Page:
Wall to wall sharks coming to National Geographic Wild this July
Television’s fiercest sharks return with more teeth than ever, for the eighth annual Shark Fest this July. Packed with incredible stories from the world’s leading scientists along with wall-to-wall sharks, National Geographic Wild is your go-to channel for the most sharks per square centimetre of television.
The answers to When Sharks Attack will be revealed on Saturdays, from 6 July at 18:00 CAT, with no less than eight episodes in this fin-tastic series, played in double bills. Experts try explain why Florida’s coastline is known as the shark capital of the world and why Reunion is one of the world’s deadliest islands after a sudden twenty-three horrifying attacks, including nine fatalities. Investigators believe they must solve the greatest shark attack mystery of all time before history repeats itself, off the coast of Jersey, and they try understand why, after centuries of living in harmony, the number of attacks by the Great Whites prowling the coast of West Australia sky-rocketed.
On Sundays from 18:00 CAT, we take a look at the many shark species in our oceans, starting with Cannibal Sharks, on 7 July, in which two of the world’s leading shark experts unpack and analyze the mounting evidence that shark-on-shark attacks happen a lot more than we ever realized. In the Shark Kill Zone, the surprisingly diverse ways sharks hunt and the solutions they have found to catching prey are revealed, on 14 July. In Man vs Shark, on 21 July, we follow Jeremiah Sullivan’s lifelong mission he describes as “one man, one shark, no cages” for mankind since he first jumped in the water with the oceans most infamous predators 50 years ago. In a world-first, scientists catch, crane-lift, and relocate huge Bull sharks away from busy Noumea harbour to a pristine coral reef, far from people in Operation Sharklift, on Sunday 28 July.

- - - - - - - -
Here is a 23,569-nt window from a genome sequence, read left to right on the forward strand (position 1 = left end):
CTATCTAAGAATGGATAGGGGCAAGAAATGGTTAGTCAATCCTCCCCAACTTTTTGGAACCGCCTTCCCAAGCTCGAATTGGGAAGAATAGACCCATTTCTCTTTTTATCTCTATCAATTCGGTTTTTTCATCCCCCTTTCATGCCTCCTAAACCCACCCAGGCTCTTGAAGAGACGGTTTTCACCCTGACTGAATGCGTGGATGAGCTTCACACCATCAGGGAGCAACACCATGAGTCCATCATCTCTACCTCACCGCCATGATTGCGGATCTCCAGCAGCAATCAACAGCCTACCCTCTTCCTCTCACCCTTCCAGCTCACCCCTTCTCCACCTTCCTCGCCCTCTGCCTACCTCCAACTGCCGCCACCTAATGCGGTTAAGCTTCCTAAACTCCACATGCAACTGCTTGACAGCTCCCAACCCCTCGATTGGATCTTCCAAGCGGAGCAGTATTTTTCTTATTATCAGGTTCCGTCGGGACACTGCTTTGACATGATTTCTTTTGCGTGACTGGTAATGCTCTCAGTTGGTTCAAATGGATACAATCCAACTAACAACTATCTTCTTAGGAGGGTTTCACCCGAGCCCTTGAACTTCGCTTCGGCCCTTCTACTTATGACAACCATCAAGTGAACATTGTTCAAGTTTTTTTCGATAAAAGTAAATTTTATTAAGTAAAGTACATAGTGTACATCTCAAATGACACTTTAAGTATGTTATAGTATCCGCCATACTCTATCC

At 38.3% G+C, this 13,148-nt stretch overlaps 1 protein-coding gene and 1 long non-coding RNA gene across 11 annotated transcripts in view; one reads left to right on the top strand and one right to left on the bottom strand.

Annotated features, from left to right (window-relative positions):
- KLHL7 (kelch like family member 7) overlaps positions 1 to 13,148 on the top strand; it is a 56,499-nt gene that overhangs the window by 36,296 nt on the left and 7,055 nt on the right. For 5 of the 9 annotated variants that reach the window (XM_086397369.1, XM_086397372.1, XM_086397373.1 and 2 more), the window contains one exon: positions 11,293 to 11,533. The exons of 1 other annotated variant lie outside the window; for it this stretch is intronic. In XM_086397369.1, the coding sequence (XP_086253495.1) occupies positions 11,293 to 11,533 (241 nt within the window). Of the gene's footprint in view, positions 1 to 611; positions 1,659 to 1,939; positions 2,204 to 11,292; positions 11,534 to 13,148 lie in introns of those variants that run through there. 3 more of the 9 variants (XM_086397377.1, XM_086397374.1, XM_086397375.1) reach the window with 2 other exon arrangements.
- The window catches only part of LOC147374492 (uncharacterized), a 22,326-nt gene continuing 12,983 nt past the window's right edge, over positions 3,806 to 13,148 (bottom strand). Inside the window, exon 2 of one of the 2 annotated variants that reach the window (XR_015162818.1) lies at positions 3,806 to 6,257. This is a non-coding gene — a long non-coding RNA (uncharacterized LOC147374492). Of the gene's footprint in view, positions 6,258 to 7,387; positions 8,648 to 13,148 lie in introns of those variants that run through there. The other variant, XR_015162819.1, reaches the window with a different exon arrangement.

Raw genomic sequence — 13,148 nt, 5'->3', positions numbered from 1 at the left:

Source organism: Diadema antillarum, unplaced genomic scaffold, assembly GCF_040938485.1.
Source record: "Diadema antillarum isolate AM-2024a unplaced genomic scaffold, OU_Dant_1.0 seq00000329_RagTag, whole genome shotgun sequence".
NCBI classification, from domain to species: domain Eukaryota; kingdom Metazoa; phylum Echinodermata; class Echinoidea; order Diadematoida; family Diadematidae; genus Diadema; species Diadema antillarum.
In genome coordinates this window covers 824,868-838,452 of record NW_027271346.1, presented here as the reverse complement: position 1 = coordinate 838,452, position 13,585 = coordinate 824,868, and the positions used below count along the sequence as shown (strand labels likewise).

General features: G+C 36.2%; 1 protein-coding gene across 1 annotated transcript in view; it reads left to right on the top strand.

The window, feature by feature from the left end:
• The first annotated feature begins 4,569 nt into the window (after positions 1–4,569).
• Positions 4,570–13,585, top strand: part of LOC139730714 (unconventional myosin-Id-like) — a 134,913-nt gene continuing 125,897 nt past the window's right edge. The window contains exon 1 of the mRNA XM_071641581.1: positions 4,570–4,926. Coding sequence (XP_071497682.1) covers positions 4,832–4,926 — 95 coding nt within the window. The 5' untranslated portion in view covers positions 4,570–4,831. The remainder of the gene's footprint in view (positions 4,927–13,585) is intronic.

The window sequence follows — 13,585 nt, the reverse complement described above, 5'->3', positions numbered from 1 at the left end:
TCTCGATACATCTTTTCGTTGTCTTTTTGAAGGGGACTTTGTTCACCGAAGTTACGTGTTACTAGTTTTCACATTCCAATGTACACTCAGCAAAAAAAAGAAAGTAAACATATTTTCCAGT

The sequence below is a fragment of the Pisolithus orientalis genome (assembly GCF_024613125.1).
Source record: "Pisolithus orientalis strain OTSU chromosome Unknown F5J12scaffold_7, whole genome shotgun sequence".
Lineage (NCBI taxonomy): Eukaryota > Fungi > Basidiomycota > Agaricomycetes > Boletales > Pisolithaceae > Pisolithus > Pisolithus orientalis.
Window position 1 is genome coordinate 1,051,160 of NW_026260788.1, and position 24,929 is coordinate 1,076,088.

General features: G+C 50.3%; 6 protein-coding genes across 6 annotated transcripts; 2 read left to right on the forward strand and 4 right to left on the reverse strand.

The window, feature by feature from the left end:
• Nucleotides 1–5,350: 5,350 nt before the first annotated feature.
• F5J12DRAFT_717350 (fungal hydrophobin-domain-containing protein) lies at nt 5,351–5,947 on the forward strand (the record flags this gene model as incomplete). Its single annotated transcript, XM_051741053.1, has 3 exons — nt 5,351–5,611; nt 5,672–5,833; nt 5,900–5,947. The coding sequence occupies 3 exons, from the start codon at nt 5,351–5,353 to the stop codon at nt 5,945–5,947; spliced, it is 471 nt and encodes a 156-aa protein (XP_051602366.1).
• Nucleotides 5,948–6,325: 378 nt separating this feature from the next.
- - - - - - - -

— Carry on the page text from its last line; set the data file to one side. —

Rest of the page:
Sundays get even more teeth in the three part series Eyewitness Shark Attack, from 18:48 CAT, as shark attacks caught on video reveal clues to help us understand these finned creatures like never before. Prepare for some frightening moments as a great white lunges for a shark researcher, or when a cage diver is horrified when a shark gets stuck in the cage, and there is simply no way out.
It all culminates in a shark feeding celebration on an epic scale, produced right here in South African waters, with the Great Shark Chow Down, on 28 July at 19:00 CAT. From high speed attacks to pack hunts, sharks have evolved to hunt in extraordinary ways, but how do they do it? The world’s leading scientists and cinematographers relive 5 five extraordinary shark feeding events. From being surrounded at night by 700 grey reek sharks, to a 300-strong gathering of blacktip, dusky and bronze sharks feeding on thousands of bait fish, to the spectacular sight of more than 200 blue sharks feeding on the carcass of a seven ton whale; this is an unmatched exploration of from around the world. Shark expert, Greg Skomal also leaves the viewer with the sobering reminder that shark numbers worldwide are in decline.
No Sharkasm intended… Get out of the water and in front of your television, because you wouldn’t want to miss a single bite of Shark Fest 2019, only on National Geographic Wild.